The European Union is pressing ahead with its preparations for an unprecedented conference of international donors that should approve large-scale economic assistance to Armenia, according to a top EU official.
Stefan Fuele, the EU’s enlargement commissioner, said on Wednesday that Yerevan deserves to be rewarded for what he called major progress made in implementing political and economic reforms. “We can already start discussing issues related to organization of that conference,” Fuele told journalists in Brussels.
The EU first expressed readiness to organize such a forum in late 2011. Visiting Yerevan in July 2012, EU President Herman Van Rompuy indicated that it is contingent on the proper conduct of Armenia’s February 2013 presidential election.
EU reaction to the ballot, which gave President Serzh Sarkisian a second term in office, has been largely positive. In a joint statement issued last month, Fuele and Catherine Ashton, the EU’s foreign and security policy chief, hailed “further progress” made by the Armenian authorities towards holding democratic elections. But they also urged Yerevan to address vote irregularities reported by European observers.
Jose Manuel Barroso, the president of the EU’s executive body, the European Commission, gave a similar assessment in a congratulatory letter to Sarkisian.
Fuele spoke on Wednesday after presenting an annual European Commission report detailing political and economic developments in six ex-Soviet states, including Armenia, covered by the EU’s Eastern Partnership program. It concludes that Georgia, Moldova, and to a certain extent Armenia have reformed the most in the recent year and will benefit from additional funds from Brussels.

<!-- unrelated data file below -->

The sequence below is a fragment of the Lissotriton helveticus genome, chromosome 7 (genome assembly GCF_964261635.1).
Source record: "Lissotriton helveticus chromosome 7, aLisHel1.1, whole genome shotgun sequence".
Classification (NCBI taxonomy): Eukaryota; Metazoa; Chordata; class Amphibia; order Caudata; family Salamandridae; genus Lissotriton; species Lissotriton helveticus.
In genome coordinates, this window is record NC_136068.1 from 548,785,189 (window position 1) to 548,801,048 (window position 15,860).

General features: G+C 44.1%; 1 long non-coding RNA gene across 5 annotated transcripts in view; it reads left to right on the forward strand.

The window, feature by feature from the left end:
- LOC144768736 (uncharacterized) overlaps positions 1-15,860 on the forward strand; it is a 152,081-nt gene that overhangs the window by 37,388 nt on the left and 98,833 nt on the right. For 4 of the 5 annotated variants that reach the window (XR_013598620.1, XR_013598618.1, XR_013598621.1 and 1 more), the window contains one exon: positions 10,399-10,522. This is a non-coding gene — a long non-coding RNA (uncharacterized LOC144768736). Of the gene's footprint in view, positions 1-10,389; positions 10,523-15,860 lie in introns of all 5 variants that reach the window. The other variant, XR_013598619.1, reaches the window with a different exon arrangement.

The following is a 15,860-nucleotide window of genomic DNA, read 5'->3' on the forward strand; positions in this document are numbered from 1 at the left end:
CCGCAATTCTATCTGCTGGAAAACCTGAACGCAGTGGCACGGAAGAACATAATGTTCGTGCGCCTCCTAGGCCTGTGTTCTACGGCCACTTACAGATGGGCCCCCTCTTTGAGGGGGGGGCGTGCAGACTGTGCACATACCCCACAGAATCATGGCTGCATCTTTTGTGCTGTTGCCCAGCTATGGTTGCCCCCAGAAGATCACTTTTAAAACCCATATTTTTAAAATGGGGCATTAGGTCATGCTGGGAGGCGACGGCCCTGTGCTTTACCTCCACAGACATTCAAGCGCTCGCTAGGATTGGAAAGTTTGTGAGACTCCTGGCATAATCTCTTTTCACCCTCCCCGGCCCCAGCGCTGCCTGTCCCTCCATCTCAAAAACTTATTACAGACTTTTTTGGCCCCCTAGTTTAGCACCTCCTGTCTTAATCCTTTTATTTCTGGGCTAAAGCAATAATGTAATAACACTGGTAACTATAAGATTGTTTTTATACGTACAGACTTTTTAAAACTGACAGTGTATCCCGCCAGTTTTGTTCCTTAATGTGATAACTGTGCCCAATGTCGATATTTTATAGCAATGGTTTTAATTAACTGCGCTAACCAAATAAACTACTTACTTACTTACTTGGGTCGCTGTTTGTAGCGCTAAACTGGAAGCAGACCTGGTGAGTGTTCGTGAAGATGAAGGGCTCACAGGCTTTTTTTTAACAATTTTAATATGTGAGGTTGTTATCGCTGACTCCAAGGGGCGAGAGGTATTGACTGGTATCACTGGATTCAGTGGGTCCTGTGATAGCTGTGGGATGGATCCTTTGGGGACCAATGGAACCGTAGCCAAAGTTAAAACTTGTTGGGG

The report urges Yerevan to step up its work to implement and enforce human rights legislation and underlines the need to address shortcomings in the Armenian presidential election. It says that freedoms of assembly and expression are generally respected in the country but media independence remains insufficient. The report also takes note of Yerevan's efforts to reform its judiciary and fight corruption.
The European Commission made clear in the document that Armenia qualifies for its "more for more" principle in which extra reforms lead to additional EU funds for the upcoming year.